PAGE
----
iOS wireless backup

John Gruber posted an excellent article last week about the state of eliminating the need for a PC from the use of an iOS device, and is an excellent read. He builds upon Chad Olson’s three key iOS-iTunes dependancies with a fourth, so that we end up with:

  • getting your stuff onto your new iPad (Chad Olson)
  • updating iOS (Chad Olson)
  • backing up and restoring your iPad (Chad Olson)
  • device activation (John Gruber)
John then does a great analysis of activations and updates. However, I don’t think he is quite right when it comes to eliminating the PC from the backup and restore (and naturally the ‘getting your stuff’) portion of his analysis. In the end, it boils down to this paragraph: Continue reading

Apple and the Enterprise

So I’ve had this thought for some time now, and have shared it with a few people here and there. Before I start getting deep into speculation, I want to lay down some facts:

  • Oct 2010 – Apple outsources Enterprise sales and support to Unisys.
  • Nov 2010 – Apple announces the discontinuation of the XServe. At the same time, they release a laughable white paper, referring to the Mac Pro and Mac Mini Server as reasonable replacements. The Mac enterprise community is shocked, not so much at the discontinuation of the XServe, but at the options left behind.
  • February 2011 – Apple releases Light Peak (rebranded as ThunderBolt) enabled Macbook Pros. ThunderBolt represents a huge increase in external interface bandwidth for consumer-level equipment, allowing them over three times the bandwidth of the fastest interface- eSATA.
  • April 2011 – Promise announces SANLink ThunderBolt to Fiber Channel interface, with assistance from Apple in the design.

Macs in the data center.

Many Mac Administrators have begun to believe that Apple is just giving up in the enterprise market, relegating the server space to Windows and Linux machines running on VMWare virtualization clusters of IBM/Dell/HP blade servers.

My thought is the opposite. Apple can make a compelling case to replace the blade servers from other manufacturers with Apple kit.

Continue reading

Evolve’s Password Policy

Evolve has administrator access to the majority of its clients. Naturally, there is a great responsibility to not allow this trust to be used inappropriately- by Evolve, or others. As such, I have created a series of policies that govern how administrator access to client systems is handled.

Evolve’s administrator access password policy is this:

  • All passwords are auto-generated and unique to the client.
  • All passwords are stored in a client-specific keychain file.
  • All passwords are strong, according to the Mac OS X password generator.
  • Any Evolve accounts on a client’s machine must have an equivalent account for internal client use.
  • Evolve account passwords are not shared with the client.
  • Any shared-password account, such as airport admin passwords, is marked as such in the keychain.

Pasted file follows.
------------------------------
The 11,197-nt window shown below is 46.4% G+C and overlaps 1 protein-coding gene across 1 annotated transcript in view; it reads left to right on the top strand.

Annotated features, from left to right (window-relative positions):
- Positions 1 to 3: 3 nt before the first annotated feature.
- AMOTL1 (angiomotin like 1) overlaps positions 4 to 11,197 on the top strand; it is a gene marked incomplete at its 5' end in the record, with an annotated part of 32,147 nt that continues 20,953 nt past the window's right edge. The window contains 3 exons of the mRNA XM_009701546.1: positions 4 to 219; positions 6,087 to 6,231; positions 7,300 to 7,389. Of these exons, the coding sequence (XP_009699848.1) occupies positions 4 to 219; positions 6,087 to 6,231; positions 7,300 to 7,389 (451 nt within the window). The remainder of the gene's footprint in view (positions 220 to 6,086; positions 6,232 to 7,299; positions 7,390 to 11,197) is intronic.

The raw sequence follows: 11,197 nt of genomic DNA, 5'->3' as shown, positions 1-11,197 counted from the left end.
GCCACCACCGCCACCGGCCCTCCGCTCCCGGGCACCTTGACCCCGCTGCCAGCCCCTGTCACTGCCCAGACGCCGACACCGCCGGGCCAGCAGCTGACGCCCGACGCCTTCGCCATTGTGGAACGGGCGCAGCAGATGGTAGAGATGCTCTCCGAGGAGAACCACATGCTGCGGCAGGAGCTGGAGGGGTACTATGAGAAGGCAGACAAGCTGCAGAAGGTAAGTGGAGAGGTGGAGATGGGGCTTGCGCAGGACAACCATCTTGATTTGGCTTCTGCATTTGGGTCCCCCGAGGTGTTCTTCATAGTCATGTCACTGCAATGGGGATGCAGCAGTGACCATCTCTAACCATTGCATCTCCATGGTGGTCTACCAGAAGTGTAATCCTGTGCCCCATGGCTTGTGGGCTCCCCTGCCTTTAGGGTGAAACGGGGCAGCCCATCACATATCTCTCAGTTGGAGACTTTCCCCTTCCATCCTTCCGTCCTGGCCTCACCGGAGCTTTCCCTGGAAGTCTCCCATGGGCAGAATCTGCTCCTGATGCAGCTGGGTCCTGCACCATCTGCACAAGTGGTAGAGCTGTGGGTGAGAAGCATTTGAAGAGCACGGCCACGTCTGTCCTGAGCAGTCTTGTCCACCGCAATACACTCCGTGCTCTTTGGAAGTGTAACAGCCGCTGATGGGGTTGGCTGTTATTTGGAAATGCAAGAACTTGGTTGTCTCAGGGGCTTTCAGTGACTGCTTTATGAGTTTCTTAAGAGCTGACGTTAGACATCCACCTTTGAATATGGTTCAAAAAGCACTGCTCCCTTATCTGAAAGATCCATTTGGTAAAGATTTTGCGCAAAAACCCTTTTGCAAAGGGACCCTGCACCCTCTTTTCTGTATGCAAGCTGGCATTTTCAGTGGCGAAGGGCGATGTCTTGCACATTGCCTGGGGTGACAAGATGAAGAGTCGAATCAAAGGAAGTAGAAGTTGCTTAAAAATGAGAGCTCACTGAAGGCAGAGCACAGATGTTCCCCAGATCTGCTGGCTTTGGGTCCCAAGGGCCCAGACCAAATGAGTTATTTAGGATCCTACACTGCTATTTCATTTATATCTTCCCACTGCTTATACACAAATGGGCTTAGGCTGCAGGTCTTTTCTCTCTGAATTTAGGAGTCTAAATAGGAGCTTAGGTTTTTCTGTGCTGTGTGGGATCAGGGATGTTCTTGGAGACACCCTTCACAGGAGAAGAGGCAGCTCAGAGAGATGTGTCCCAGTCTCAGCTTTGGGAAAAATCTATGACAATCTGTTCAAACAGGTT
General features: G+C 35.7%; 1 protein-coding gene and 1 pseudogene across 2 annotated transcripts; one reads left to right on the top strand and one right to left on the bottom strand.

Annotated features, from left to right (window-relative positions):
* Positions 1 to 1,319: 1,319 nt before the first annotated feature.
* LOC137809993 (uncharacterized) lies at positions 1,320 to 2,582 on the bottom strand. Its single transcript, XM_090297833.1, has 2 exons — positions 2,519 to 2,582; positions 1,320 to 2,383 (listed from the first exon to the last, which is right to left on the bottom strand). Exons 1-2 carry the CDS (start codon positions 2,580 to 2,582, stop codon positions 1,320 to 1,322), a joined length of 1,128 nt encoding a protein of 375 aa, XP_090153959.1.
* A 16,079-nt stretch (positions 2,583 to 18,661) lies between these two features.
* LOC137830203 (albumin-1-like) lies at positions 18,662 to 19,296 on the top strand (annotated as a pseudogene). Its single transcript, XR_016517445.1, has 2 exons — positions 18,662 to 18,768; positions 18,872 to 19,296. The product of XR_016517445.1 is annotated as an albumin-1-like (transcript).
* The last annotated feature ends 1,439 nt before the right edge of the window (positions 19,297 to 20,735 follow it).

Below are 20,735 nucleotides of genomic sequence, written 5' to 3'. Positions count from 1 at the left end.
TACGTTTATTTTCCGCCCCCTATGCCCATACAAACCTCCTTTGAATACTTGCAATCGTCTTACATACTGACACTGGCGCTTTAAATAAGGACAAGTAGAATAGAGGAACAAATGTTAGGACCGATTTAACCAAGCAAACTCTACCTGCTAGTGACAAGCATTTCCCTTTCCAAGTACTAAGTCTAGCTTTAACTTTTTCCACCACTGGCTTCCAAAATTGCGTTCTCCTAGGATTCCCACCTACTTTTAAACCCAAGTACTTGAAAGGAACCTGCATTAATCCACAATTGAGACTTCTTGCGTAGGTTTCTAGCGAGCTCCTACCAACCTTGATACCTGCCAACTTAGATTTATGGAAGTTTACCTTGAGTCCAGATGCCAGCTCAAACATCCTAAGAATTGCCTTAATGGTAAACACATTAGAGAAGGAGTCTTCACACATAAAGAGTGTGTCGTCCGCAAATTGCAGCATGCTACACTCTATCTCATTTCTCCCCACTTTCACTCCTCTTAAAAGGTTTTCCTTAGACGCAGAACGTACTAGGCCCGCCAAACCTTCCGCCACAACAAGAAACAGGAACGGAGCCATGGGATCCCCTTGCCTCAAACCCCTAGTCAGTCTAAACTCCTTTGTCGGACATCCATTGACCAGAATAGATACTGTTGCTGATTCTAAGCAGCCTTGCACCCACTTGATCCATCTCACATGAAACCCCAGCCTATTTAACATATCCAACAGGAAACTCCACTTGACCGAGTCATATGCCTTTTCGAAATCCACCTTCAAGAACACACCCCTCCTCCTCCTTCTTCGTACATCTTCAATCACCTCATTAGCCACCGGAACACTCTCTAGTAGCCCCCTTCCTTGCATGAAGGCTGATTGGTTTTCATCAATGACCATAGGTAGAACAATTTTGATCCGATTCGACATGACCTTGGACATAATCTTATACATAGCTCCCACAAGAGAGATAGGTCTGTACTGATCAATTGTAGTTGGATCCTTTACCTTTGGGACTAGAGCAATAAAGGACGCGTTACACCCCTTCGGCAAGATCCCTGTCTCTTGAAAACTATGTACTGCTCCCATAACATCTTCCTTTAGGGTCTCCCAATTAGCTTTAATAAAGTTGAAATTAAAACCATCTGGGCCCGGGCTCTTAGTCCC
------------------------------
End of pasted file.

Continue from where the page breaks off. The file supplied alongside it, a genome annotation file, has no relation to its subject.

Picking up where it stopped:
This policy is in place to protect both Evolve and the client. It performs several goals:

  1. No cross contamination of passwords between clients, which reduces the likelihood of any potential security breach traveling between clientele.
  2. Log entries on client systems for system activities mentioning Evolve are always performed by Evolve, provided the account has not been breached itself. Because the user account is not shared with the client, it also allows for detection during a security breach. This is especially imperative with accounts that allow Evolve to VPN into their networks.
  3. Clients have the ability to lock out the Evolve account at any time. This is useful, if they decide to terminate the relationship without administrator functionality being lost.

System Imaging for small business

I like deploying small business networks in a manner consistent with enterprise networks. Sometimes people don’t understand why I install imaging systems on a five computer network. The reason is efficiency. It makes more sense to manage these five (or ten, or 25) individual computers as one computer image, rather than individually. This allows me to better manage my time with your business, keeping your costs down.

For instance, a recent client was replacing part of their aging network with new iMacs. The time that it took to setup the image system, create the image, and install it on three computers was equal to the time that it took to use Apple Remote Desktop to configure two of the non-imaged machines that they did not want imaged. The additional benefit is that if there are problems with one of the iMacs, it is trivial to bring it back to a default state for their business, rather than a factory fresh computer that needs additional work to become productive.

I like to use DeployStudio for system images. It doesn’t add anything to the bottom line in terms of cost, and it has a well supported and vibrant community of administrators that utilize it.